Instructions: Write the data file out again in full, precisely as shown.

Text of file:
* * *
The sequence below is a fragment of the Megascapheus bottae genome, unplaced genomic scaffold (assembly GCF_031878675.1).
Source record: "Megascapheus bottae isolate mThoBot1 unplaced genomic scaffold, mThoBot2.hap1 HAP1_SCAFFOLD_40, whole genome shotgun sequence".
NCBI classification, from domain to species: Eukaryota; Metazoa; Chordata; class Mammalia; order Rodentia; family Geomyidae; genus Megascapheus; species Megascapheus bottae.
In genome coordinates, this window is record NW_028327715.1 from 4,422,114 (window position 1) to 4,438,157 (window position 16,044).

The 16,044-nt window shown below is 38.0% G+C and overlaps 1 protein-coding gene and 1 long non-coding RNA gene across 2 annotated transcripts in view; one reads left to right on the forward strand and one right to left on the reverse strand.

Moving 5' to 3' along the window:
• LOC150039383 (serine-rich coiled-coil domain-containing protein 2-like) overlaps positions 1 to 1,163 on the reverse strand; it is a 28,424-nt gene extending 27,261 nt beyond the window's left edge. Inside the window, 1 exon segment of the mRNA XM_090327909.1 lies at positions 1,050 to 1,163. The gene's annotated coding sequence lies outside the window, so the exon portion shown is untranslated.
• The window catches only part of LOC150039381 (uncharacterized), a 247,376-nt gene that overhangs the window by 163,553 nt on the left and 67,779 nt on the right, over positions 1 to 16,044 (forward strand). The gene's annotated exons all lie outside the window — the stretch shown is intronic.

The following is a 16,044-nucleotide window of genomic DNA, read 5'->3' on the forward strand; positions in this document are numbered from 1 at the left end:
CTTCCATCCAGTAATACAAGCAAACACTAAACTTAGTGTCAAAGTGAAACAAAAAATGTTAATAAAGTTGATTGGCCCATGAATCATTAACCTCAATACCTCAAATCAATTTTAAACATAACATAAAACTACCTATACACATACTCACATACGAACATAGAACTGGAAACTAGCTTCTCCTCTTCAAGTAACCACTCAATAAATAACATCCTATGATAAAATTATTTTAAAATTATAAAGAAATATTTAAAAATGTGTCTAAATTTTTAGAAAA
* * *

The sequence below is a fragment of the Megascapheus bottae genome, unplaced genomic scaffold (assembly GCF_031878675.1).
Source record: "Megascapheus bottae isolate mThoBot1 unplaced genomic scaffold, mThoBot2.hap1 HAP1_SCAFFOLD_40, whole genome shotgun sequence".
NCBI classification, from domain to species: Eukaryota; Metazoa; Chordata; class Mammalia; order Rodentia; family Geomyidae; genus Megascapheus; species Megascapheus bottae.
In genome coordinates, this window is record NW_028327715.1 from 4,422,114 (window position 1) to 4,438,157 (window position 16,044).

The 16,044-nt window shown below is 38.0% G+C and overlaps 1 protein-coding gene and 1 long non-coding RNA gene across 2 annotated transcripts in view; one reads left to right on the forward strand and one right to left on the reverse strand.

Moving 5' to 3' along the window:
• LOC150039383 (serine-rich coiled-coil domain-containing protein 2-like) overlaps positions 1 to 1,163 on the reverse strand; it is a 28,424-nt gene extending 27,261 nt beyond the window's left edge. Inside the window, 1 exon segment of the mRNA XM_090327909.1 lies at positions 1,050 to 1,163. The gene's annotated coding sequence lies outside the window, so the exon portion shown is untranslated.
• The window catches only part of LOC150039381 (uncharacterized), a 247,376-nt gene that overhangs the window by 163,553 nt on the left and 67,779 nt on the right, over positions 1 to 16,044 (forward strand). The gene's annotated exons all lie outside the window — the stretch shown is intronic.

The following is a 16,044-nucleotide window of genomic DNA, read 5'->3' on the forward strand; positions in this document are numbered from 1 at the left end:
CTTCCATCCAGTAATACAAGCAAACACTAAACTTAGTGTCAAAGTGAAACAAAAAATGTTAATAAAGTTGATTGGCCCATGAATCATTAACCTCAATACCTCAAATCAATTTTAAACATAACATAAAACTACCTATACACATACTCACATACGAACATAGAACTGGAAACTAGCTTCTCCTCTTCAAGTAACCACTCAATAAATAACATCCTATGATAAAATTATTTTAAAATTATAAAGAAATATTTAAAAATGTGTCTAAATTTTTAGAAAA